Implementing Kernels¶

Implementing an own kernel is easy. Just create a class which is derived from Kernel. Then implement the Kernel.params attribute and the Kernel.full() method. Here is some example code to get you started:

from goppy import Kernel

class MyKernel(Kernel):
def __init__(self, param1, param2):
self.param1 = param1
self.param2 = param2

@property
def params(self):
return np.array([self.param1, self.param2])

@params.setter
def params(self, values):
self.param1 = values[0]
self.param2 = values[1]

def full(x, y, what=('y',)):

By implementing Kernel.params as a property it is possible to access the parameters as an array (which is needed for evaluating log likelihood derivatives of Gaussian processes), but also by more expressive names like k.param1.
The Kernel.full() full method should by default evaluate the kernel normally and return the result in a dictionary with the key 'y'. This is sufficient for the basic functionality when used in conjunction with OnlineGP. For more advanced usage involving predicting derivatives Kernel.full() has also be able to return the derivatives of the kernel. See the documentation of Kernel.full() for more information.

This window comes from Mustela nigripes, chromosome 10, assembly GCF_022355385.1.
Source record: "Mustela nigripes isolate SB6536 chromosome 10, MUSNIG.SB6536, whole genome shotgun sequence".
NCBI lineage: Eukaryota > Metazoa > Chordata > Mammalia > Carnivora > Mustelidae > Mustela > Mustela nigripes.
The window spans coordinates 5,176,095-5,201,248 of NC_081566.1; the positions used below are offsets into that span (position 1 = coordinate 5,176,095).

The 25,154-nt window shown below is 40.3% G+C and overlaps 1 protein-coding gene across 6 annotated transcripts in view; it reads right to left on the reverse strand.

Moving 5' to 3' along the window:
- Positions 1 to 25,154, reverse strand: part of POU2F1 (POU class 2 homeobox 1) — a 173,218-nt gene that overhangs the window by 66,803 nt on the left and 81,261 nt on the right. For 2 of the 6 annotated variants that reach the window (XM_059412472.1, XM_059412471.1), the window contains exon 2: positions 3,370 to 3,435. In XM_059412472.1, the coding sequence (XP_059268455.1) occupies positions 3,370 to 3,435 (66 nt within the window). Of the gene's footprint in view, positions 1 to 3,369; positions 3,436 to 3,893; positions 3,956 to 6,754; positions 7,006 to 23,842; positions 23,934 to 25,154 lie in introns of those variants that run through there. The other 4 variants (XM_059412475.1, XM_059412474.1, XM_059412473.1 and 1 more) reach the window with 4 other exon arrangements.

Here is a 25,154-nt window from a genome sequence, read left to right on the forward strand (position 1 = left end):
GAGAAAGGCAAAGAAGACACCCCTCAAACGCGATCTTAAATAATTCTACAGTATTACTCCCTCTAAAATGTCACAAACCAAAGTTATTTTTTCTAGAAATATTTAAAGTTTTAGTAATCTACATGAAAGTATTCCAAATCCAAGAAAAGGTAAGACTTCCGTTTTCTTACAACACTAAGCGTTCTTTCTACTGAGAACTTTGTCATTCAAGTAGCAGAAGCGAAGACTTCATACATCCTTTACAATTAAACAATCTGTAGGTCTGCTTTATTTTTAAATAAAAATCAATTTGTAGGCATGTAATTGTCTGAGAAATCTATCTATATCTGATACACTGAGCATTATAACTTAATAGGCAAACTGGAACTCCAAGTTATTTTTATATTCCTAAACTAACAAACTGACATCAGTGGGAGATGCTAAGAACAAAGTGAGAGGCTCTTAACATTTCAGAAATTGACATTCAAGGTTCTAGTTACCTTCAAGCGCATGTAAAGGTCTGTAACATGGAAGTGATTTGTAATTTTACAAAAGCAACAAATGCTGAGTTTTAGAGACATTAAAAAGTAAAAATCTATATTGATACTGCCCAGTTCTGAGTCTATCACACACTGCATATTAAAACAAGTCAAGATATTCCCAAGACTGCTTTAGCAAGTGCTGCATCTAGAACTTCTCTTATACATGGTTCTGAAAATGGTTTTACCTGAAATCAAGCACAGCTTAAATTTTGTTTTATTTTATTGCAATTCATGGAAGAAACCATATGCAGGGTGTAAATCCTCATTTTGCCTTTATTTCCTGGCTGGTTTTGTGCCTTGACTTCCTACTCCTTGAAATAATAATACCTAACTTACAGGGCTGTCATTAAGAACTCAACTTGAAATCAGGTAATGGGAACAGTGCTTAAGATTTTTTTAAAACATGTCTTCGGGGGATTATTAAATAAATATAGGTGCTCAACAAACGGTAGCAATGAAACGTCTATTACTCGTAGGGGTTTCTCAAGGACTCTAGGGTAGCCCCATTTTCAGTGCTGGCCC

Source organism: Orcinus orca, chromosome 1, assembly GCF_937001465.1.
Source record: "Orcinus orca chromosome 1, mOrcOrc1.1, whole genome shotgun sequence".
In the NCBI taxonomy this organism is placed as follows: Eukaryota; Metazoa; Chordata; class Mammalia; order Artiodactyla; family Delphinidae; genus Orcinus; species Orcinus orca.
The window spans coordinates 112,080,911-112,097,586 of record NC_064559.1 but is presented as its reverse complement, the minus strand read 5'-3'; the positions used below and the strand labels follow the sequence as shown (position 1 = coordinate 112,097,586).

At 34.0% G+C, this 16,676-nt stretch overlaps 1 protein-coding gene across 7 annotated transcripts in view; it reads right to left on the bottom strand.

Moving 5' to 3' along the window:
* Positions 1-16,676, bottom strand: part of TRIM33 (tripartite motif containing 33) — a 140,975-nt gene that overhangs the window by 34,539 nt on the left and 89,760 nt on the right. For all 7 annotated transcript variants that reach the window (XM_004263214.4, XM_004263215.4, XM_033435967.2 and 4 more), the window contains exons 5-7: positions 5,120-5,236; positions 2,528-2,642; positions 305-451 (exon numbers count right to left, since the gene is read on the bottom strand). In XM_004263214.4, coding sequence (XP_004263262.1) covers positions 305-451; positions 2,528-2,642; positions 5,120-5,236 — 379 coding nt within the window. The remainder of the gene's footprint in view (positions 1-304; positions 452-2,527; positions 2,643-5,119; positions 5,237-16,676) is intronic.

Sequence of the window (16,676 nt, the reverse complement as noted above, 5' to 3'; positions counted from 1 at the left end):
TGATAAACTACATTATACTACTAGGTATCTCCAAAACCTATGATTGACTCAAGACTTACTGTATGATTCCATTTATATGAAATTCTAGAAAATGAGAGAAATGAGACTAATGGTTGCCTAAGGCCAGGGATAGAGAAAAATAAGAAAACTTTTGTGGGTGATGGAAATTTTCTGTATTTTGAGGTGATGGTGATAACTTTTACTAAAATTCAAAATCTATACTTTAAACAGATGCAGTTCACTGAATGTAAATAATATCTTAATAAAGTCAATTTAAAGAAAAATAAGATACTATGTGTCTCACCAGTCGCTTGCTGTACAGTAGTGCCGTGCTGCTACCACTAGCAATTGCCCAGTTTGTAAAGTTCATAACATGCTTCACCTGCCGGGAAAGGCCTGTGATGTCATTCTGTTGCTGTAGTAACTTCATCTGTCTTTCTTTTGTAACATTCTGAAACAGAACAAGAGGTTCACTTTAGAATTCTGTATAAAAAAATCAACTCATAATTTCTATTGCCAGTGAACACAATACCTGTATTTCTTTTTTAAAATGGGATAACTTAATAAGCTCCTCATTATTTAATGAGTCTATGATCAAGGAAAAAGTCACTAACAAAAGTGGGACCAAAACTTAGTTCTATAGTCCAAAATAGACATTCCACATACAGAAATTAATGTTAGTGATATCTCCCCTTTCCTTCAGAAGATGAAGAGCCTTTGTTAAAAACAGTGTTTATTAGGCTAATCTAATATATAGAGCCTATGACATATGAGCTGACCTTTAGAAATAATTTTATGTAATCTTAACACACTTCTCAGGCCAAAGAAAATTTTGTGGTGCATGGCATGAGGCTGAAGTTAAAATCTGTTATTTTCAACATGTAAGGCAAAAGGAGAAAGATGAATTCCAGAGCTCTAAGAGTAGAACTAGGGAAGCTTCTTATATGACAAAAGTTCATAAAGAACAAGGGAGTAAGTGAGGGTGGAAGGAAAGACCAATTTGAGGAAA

Sometimes only the diagonal of the Gram matrix is needed. The diagonal can usually be calculated more efficiently than evaluating the full Gram matrix and just using the diagonal. Thus, it might be a good idea to add code for this special case by implementing Kernel.diag().
Look at the source of the kernel module to see some complete implementations of kernels.